If risk was a commodity, it would be in abundant supply. Whether it's high oil prices, tepid earnings growth, the European debt and banking crisis or global economic concerns, there are more than enough excuses around for the market to sell-off if it wanted or needed one. And yet, since fear appears to still be scarce - at least for the large caps - the S&P 500 has (so far) been able to hold its ground, without so much as a 1% dip in the past 44 trading days.
But for all the resilience and punch that the Dow and S&P appear to be packing, there are at least 3 indicators that are already looking comparatively weak.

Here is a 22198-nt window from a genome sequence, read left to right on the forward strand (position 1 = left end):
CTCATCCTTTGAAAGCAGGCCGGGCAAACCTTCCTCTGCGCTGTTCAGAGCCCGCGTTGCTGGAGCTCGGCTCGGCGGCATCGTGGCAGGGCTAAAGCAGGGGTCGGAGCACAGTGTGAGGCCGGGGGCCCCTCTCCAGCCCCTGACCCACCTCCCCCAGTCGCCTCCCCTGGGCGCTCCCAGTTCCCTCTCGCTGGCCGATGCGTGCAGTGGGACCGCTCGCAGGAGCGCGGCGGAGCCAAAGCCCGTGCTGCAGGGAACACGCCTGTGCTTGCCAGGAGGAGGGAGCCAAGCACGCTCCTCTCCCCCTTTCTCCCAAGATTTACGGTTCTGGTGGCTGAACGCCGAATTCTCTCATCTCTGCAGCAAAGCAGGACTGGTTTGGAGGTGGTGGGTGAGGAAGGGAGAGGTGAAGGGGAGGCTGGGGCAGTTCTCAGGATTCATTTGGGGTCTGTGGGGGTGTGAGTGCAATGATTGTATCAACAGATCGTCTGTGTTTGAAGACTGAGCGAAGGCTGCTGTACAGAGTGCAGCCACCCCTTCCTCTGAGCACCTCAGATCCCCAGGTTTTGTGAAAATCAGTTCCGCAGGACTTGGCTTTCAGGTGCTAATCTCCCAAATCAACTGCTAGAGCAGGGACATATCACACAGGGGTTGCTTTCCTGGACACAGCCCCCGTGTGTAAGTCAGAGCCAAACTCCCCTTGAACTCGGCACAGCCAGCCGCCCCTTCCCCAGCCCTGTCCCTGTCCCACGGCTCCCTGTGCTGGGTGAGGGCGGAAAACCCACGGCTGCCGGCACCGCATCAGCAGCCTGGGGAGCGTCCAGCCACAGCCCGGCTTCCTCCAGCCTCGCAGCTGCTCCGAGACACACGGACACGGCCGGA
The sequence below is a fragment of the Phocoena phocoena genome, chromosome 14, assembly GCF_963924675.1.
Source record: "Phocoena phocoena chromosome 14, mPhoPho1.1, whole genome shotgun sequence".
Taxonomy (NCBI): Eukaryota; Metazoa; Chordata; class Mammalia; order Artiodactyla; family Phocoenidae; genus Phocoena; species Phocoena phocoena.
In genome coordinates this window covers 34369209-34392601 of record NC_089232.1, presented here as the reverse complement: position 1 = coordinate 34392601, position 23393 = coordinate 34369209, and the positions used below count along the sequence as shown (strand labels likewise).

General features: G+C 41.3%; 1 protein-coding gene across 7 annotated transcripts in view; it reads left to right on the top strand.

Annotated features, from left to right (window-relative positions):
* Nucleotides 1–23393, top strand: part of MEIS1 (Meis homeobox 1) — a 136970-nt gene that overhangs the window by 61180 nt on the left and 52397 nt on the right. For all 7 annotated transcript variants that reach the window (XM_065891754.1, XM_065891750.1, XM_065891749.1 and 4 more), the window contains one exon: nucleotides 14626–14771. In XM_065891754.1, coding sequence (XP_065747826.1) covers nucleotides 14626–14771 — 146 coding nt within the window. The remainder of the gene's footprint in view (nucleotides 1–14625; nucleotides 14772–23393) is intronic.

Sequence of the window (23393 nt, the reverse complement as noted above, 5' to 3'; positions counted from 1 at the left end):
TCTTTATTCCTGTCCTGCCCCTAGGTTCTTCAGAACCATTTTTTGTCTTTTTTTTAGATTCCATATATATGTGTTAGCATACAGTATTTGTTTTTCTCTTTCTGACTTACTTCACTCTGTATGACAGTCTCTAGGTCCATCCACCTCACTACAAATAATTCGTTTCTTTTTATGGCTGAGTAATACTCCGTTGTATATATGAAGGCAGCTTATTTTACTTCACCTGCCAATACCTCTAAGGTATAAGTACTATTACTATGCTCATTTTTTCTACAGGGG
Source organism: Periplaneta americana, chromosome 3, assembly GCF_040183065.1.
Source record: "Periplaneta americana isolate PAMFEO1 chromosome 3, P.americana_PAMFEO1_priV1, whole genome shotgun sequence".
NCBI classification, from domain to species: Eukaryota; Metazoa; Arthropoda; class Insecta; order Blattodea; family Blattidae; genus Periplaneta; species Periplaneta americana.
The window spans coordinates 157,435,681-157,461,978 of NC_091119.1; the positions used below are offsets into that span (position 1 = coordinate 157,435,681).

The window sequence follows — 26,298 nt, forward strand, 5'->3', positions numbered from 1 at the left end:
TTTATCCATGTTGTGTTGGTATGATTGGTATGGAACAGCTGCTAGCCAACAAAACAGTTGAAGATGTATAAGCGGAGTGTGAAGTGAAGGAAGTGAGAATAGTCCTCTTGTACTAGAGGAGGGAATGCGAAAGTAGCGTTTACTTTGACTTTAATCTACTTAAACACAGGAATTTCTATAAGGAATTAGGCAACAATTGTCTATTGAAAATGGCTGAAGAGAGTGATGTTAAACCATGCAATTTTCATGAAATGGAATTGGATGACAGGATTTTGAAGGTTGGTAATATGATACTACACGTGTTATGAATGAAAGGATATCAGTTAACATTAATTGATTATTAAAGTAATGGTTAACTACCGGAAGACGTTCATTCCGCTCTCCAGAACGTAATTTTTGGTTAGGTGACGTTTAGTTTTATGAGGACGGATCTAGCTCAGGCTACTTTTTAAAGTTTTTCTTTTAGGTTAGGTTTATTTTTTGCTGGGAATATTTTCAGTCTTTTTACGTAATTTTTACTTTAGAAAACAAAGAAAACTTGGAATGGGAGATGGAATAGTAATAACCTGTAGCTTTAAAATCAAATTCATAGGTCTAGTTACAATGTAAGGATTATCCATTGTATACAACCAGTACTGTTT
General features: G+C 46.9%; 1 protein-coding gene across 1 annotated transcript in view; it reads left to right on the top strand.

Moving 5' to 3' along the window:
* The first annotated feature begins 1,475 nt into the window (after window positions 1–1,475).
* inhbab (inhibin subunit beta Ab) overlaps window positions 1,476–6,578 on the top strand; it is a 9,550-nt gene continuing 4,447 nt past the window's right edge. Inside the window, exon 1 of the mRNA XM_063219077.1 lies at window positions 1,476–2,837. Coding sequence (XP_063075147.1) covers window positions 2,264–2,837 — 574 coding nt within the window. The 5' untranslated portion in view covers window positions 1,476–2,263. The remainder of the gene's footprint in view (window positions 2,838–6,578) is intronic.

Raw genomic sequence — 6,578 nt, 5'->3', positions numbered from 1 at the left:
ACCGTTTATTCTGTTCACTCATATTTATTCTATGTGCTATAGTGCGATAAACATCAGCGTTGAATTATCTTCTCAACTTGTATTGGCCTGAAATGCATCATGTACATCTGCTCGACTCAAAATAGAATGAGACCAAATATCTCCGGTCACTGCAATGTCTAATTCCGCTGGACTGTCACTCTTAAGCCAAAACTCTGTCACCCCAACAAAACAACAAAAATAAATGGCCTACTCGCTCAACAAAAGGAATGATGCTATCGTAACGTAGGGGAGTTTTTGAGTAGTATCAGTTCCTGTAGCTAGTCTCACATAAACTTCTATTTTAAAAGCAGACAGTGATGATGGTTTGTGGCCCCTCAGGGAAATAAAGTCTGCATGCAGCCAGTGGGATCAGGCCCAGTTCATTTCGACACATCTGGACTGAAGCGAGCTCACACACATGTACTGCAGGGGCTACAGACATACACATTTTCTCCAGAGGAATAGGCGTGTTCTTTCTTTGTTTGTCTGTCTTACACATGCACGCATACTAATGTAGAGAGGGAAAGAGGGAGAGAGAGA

Atop the early exodus list is the Russell 2000, or the small cap benchmark, which has shed over 3% in the past week while the big caps have held steady. The decline prompts Macke to say that it "suggests people are chasing the big headlines" at the expense of research and fundamentals. Normally, when small caps lead the decliners its a sign of risk reduction, but this time it appears to be more like risk rotati0n.Read More »from As S&P 500 Tremors, These 3 Benchmarks Are Already Down